JACKSON HOLE, Wyo. — Chairman Ben Bernanke sent a clear message Friday that the Federal Reserve will do more to help the struggling U.S. economy.
His remarks seemed to leave two questions: What exactly will the Fed do? And when?
Bernanke described the U.S. economy's health as “far from satisfactory” and said the unemployment rate, now 8.3 percent, hasn't fallen since January.
He stopped short of committing the Fed to any specific move. But in his speech to an annual Fed conference in Jackson Hole, Wyo., Bernanke said that even with interest rates already super low, the Fed can do more.
He acknowledged critics' arguments that further Fed action could fan inflation and inject other risks. Yet after raising such arguments, Bernanke proceeded to knock them down.
Some economists predict the Fed will unveil a bold new step as soon as its Sept. 12-13 meeting, possibly a third round of bond purchases meant to lower long-term interest rates and encourage more borrowing and spending. That policy is called “quantitative easing,” or QE.
In two rounds of QE, the Fed bought more than $2 trillion of Treasury bonds and mortgage-backed securities. Many investors have been hoping for a third round — a QE3.
“Bernanke has taken a further step along the path to more policy stimulus, most likely a third round of asset purchases (QE3) to be announced” at the September meeting, said Paul Dales, senior U.S. economist at Capital Economics.
Others expect something less dramatic: a plan to keep short-term rates near zero into 2015 unless the economy improves, perhaps followed by bond purchases later.
In his speech, Bernanke assessed the economy's weaknesses, defended the extraordinary steps the Fed has taken to date and insisted it can do more.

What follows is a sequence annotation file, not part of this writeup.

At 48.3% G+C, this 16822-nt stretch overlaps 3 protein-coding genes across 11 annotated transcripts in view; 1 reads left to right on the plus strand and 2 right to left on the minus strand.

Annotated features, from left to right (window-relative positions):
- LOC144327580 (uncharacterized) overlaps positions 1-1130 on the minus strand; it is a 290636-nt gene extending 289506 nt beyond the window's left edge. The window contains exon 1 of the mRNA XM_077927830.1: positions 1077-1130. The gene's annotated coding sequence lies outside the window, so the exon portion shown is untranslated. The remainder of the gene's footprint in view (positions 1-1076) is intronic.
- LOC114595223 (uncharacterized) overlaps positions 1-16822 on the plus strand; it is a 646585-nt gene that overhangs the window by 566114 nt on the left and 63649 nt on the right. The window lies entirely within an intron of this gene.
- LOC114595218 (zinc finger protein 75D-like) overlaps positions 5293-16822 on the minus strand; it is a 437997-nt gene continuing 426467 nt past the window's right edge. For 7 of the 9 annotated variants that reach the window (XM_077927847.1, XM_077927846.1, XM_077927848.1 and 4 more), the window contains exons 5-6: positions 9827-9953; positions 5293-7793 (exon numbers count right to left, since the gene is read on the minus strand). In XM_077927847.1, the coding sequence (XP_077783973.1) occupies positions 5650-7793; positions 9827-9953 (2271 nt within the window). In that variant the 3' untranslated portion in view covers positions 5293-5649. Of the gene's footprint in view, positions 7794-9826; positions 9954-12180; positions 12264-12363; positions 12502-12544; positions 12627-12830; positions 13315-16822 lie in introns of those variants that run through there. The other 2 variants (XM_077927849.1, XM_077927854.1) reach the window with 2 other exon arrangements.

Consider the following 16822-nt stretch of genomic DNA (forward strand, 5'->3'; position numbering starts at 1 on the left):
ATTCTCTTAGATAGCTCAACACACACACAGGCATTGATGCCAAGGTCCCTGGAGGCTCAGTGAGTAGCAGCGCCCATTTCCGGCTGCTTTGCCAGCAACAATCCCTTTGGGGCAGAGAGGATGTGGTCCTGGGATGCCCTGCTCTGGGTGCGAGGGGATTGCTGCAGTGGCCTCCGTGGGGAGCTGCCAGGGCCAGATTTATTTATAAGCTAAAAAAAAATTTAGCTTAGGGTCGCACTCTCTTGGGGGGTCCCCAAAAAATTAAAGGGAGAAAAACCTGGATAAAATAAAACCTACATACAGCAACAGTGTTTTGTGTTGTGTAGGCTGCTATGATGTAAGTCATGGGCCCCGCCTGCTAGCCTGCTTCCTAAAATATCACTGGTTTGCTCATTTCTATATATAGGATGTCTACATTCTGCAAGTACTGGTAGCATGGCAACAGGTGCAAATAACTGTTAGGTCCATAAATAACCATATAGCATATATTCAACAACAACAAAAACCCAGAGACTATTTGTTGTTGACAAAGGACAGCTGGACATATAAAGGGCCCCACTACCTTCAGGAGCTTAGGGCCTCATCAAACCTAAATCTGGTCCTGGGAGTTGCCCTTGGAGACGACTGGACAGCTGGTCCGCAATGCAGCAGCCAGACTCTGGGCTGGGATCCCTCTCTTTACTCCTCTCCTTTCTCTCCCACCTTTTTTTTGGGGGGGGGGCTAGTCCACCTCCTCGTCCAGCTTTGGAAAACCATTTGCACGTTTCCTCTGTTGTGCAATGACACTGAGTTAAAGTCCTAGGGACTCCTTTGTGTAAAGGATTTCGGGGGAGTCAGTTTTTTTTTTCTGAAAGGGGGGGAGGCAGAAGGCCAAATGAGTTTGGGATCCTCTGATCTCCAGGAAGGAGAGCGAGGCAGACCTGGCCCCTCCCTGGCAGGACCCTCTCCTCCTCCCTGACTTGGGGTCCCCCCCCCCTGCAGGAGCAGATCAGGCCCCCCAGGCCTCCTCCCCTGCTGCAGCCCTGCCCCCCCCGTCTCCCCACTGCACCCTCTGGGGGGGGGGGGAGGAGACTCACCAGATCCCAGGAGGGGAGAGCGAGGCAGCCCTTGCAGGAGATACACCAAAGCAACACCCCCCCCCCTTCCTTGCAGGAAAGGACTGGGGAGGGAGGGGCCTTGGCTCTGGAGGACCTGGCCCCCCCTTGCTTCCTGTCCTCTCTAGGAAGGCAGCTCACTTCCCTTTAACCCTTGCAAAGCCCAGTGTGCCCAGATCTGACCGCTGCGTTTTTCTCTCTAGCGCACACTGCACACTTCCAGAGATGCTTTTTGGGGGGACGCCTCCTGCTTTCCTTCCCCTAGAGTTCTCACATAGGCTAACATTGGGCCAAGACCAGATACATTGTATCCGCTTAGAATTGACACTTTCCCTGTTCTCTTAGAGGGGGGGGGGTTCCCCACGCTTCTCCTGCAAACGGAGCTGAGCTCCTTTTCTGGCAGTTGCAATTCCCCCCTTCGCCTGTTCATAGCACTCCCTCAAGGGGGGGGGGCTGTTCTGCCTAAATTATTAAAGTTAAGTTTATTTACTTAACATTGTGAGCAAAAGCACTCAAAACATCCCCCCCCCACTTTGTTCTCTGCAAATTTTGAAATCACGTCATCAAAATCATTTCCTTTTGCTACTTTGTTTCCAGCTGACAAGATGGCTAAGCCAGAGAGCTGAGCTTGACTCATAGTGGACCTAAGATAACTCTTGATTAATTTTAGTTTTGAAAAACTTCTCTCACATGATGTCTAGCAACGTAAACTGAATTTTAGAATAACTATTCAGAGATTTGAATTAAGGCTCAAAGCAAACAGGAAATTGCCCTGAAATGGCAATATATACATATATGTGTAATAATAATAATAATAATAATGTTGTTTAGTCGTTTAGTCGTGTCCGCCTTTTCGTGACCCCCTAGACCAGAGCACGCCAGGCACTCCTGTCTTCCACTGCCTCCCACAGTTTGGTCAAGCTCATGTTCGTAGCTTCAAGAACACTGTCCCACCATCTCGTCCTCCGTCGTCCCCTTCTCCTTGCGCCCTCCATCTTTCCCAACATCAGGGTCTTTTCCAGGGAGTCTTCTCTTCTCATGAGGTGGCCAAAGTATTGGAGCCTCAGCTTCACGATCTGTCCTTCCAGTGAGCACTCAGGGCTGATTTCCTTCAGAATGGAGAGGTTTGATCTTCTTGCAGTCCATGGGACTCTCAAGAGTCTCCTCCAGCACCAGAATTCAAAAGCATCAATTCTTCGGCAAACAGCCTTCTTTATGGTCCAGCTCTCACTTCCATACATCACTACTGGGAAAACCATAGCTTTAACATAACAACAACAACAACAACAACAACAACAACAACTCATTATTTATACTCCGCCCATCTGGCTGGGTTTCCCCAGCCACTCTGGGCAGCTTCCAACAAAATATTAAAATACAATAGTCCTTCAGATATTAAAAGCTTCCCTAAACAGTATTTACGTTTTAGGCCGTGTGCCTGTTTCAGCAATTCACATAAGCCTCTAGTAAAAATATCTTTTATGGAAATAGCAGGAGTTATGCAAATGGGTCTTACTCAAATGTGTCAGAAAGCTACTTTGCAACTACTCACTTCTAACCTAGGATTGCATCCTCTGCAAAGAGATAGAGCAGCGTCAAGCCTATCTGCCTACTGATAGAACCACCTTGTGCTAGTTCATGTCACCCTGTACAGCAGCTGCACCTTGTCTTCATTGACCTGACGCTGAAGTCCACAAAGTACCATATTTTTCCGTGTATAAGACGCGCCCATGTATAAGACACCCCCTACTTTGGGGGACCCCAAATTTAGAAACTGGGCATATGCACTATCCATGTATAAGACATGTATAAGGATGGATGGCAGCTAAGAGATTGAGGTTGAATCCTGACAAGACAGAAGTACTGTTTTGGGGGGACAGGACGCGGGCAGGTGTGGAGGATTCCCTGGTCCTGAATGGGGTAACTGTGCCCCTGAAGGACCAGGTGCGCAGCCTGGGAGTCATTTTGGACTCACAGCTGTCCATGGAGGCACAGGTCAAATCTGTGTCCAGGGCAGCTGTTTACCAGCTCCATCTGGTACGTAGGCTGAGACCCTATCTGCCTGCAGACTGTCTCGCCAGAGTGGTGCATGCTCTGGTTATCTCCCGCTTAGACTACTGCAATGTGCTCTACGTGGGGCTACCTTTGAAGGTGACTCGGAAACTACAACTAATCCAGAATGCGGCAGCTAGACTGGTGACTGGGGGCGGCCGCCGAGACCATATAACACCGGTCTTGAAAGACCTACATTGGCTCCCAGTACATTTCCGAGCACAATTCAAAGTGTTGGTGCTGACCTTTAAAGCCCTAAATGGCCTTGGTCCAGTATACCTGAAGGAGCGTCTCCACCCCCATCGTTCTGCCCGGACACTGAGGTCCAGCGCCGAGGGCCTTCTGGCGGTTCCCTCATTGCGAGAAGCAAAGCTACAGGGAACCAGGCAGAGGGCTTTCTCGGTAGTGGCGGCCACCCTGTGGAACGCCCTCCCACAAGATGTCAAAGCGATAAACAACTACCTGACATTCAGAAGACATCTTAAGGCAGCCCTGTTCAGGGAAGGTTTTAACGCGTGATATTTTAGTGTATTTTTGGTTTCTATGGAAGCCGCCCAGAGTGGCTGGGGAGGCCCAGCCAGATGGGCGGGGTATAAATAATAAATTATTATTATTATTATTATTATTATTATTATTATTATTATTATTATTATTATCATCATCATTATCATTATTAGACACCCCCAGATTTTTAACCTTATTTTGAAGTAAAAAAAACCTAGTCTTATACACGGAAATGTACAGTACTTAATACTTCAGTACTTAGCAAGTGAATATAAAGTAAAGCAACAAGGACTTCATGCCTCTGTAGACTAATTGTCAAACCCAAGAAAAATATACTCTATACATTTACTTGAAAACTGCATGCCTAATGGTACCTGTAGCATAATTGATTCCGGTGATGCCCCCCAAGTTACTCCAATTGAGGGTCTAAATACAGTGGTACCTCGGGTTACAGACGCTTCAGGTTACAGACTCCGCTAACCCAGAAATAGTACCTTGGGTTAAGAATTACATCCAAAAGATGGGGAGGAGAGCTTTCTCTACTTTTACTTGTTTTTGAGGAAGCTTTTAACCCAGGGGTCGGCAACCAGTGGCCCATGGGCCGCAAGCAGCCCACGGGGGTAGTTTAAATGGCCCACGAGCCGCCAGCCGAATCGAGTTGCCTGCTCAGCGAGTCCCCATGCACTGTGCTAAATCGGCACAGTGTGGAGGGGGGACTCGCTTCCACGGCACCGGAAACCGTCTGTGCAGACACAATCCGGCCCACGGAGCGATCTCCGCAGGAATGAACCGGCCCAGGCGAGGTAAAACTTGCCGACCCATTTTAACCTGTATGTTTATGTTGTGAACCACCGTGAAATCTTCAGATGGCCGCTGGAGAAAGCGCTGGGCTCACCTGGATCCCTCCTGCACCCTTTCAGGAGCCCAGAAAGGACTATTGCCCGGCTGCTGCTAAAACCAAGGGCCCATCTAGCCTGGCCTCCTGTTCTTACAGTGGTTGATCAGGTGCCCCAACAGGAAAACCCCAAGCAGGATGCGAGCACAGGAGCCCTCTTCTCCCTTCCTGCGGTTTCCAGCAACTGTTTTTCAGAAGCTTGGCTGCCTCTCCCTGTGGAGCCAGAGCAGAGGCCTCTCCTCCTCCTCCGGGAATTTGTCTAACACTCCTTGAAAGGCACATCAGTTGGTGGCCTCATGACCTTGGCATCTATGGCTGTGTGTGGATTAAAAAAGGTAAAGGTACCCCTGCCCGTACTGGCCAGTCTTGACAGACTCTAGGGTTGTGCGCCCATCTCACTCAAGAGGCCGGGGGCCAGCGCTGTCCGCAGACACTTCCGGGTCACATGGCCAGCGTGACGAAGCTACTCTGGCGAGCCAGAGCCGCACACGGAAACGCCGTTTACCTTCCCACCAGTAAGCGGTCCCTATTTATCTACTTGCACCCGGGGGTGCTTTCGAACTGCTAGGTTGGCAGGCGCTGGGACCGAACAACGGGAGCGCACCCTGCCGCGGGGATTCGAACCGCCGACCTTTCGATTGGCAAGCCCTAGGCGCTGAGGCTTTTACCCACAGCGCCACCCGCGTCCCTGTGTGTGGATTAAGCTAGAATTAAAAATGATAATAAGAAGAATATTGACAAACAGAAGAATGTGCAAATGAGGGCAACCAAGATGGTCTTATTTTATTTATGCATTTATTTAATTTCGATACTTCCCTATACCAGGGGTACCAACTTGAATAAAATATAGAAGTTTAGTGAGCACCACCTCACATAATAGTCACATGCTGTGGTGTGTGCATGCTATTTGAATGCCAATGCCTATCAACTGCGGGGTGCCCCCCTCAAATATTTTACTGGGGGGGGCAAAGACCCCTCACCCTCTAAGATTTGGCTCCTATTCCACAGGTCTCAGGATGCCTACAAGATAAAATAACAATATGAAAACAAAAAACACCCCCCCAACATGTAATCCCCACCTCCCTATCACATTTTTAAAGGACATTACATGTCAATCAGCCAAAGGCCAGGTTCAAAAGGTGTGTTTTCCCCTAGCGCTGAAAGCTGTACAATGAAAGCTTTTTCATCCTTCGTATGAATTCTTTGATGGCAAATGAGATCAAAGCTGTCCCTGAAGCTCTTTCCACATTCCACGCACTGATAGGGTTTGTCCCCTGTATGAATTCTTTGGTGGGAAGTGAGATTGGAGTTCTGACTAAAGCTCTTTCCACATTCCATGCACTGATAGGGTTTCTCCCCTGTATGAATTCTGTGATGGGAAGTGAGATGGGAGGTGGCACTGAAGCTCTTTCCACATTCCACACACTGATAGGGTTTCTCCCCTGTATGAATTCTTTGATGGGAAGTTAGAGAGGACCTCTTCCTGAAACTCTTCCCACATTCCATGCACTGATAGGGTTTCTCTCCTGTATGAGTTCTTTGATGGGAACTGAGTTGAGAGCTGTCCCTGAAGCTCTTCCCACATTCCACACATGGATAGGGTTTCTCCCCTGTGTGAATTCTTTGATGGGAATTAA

Investors took time to digest Bernanke's speech but in the end seemed pleased. After his remarks were released, the Dow Jones industrial average shed some earlier gains. Then it rose more than 100 points. It closed up nearly 91 points, or 0.7 percent.
Bernanke said the Fed is operating in essentially uncharted territory.
Traditionally, central banks stimulate weak economies by pushing down short-term rates. In December 2008, the Fed slashed such rates to record lows. Yet even with short-term rates as low as they can go, the economy needs help.
Central banks can take “nontraditional” measures when they've run out of conventional ammunition. Under Bernanke, the Fed has tried many.
It's made its public communications more explicit. For example, it's sought to embolden investors and businesses by saying short-term rates will stay low as long as the economy is weak.
Besides the two rounds of QE, the Fed has sold short-term Treasurys and replaced them with long-term Treasurys. That shift is intended to push long-term rates down further.
Bernanke argued Friday that such measures have succeeded. He cited research showing two rounds of QE had created 2 million jobs and accelerated U.S. economic growth.
Even if the Fed acts further, many analysts doubt it will make much difference. Interest rates, short- and long-term, are near historic lows. Borrowing — for those who have the credit — has never been cheaper. Yet the economy remains in a rut.
Critics have also argued that besides escalating inflation later, the Fed's easy-money policies could push individuals and institutions into riskier investments. That could destabilize the financial system.
Bernanke conceded that nontraditional policies carry risks. But he said these risks are “manageable.” He said inflation remains about 2 percent despite “repeated warnings that excessive policy accommodation would ignite inflation.” He said “we have seen little evidence thus far of unsafe buildups of risk or leverage.”
In his speech, Bernanke seemed to embrace a dual mission: Rebut arguments against further Fed action — and build a case for it. He echoed what the Fed said after its last policy meeting July 31-Aug. 1: that it will act, as needed, to stimulate economic growth and job creation.
Since then, somewhat better economic news had led some analysts to suggest the Fed might now feel less urgency to act. But Friday, Bernanke didn't mention any recent economic improvements.
He called the weak job market “a grave concern” that causes “enormous suffering,” wastes talent and can inflict lasting damage on the economy.
He and other Fed officials are expected to closely review the August jobs report, which comes out Sept. 7, to see how urgently the economy needs help.